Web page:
Whenever someone sets up a system, someone else will try to exploit the system to their advantage. Facebook has found itself dealing with more and more exploitative marketing tactics as the number of Facebook users increases and marketers are trying everything they can think of to boost their engagement. Early in April, Facebook announced that it was going to clean up people’s News Feeds by removing some of this spammy content. This post will show the three kinds of content Facebook is targeting and how marketers can make sure the pages they manage aren’t affected.
In many ways, Facebook’s changes to the News Feed algorithm are like an update from Google. Facebook is trying to reduce the amount of low-quality posts people see by rooting out pages that are trying to game the system.
“The goal of these changes is to make sure that News Feed delivers the right content to the right people at the right time, so everyone on Facebook sees the stories that are important to them,” the company explained in an April 10th news release.
Here are three class of posts that Facebook is targeting:
The biggest class of spam post that Facebook is targeting are like-baiting posts. One of the main things that determines a post’s reach is how much engagement it receives (likes, comments, and shares). The News Feed algorithm assumes that posts with high engagement are relevant. However, some people are creating posts that attempt to game the system by explicitly asking for engagement actions. It’s a paradox. People often respond to the actions the posts are asking of them so they get high engagement numbers. However, when surveyed about the quality of the stories, Facebook reported that users rated these stories as 15 percent less relevant that other stories with similar engagement numbers without the like baiting.
Like baiting is best explained by an extreme example that Facebook shared.. In the image below, people are encouraged to engage to select their favorite animal (and do nothing if they want to select mosquito).
The post illustrates how inappropriate like-baiting works. Most of the people who are liking commenting, and sharing aren’t doing so for the correct reasons. If Facebook were to continue to give posts like these high placement in News Feeds, it would decrease the quality of the experience for everyday users.
Facebook’s stance on like-baiting is understandable, but they haven’t given enough details for marketers to know where the line is. For example, on the other end of the spectrum from the image above, many businesses and nonprofits often say “like this post to show your support”. Technically, this is like-baiting, so would Facebook reduce the reach of that post. Because of the uncertainty and since liking posts you support is implied is implied, the marketers can really just leave the line out. Similarly, it’s unclear if business can still host contests where users “like this post to enter”. Though Facebook only recently allowed these kinds of contests to proceed, there’s a chance that the tactic will work against a business’s plan for increased reach.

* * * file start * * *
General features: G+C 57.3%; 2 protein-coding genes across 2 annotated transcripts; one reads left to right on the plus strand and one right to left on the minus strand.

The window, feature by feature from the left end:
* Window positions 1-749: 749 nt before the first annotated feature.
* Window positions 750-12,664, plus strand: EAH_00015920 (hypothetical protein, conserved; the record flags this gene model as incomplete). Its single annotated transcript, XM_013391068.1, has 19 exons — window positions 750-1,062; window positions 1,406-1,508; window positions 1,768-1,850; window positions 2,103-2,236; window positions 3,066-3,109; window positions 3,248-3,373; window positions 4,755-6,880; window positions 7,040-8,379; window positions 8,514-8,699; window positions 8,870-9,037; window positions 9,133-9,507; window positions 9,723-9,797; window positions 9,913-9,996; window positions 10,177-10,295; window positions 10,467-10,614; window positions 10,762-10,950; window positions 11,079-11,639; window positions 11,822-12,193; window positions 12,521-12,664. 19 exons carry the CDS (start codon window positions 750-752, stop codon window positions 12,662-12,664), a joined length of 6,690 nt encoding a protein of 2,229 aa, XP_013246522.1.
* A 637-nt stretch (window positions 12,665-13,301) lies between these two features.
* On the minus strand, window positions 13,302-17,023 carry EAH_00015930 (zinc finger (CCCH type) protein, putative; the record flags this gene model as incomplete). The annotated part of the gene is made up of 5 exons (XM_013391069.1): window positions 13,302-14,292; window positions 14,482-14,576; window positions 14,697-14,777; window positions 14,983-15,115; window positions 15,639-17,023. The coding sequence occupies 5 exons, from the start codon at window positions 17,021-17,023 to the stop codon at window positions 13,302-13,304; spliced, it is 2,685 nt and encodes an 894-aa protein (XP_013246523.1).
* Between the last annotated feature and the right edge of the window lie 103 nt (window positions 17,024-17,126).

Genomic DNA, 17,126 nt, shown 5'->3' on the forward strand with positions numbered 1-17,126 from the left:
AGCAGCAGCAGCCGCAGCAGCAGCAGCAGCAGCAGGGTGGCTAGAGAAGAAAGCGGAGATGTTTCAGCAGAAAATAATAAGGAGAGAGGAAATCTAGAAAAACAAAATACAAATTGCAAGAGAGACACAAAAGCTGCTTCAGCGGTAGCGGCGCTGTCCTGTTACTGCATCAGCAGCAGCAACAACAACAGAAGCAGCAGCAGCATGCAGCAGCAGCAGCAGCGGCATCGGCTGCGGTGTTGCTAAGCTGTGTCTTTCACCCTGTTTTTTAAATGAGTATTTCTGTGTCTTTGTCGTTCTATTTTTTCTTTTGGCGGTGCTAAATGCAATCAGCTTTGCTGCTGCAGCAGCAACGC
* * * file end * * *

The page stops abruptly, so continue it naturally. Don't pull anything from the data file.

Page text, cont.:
Frequently Circulated Content
Facebook is also taking action to reduce frequently circulated content. Facebook’s concern is not that recycled content often violates copyright law (though business owners should be concerned about it). Rather, they are noting that repeated content is annoying for users, who may end up seeing the same popular post in their newsfeed several times.
“We’ve found that people tend to find these instances of repeated content less relevant, and are more likely to complain about the Pages that frequently post them,” wrote Erich Owens and Chris Turitzin, a software engineer and product manager for Facebook.
According to Facebook, the early testing of the algorithm change has shown that users see 10 percent fewer pages when they removed the pages with recycled content. For marketers, this change should only reinforce the other reasons why they should be using original content for their social media posts.
The final class of posts that Facebook is targeting is also the easiest to identify as spam. Because Facebook allows users to modify the image and preview text that go with links. some users have been posting links that look like one thing, but then lead the user to a page of advertisements or other unexpected content.
Marketers should never have been engaging in this practice in the first place, so most businesses shouldn’t have anything to worry from this final wave of the News Feed cleanup.
In the end, though “link-baiting” and other tricks may seem clever, all it does is create content that only exists to get people to engage with meaningless content. With Facebook trying to make News Feeds more relevant and having to sift through hundreds of posts to find the best, it makes sense that Facebook would take actions against posts that artificially generate high engagement, that are deceptively linked, or have content that has already been posted. The changes to the News Feed algorithm will make Facebook better for everyday users and will reward marketers who produce high-quality and engaging content.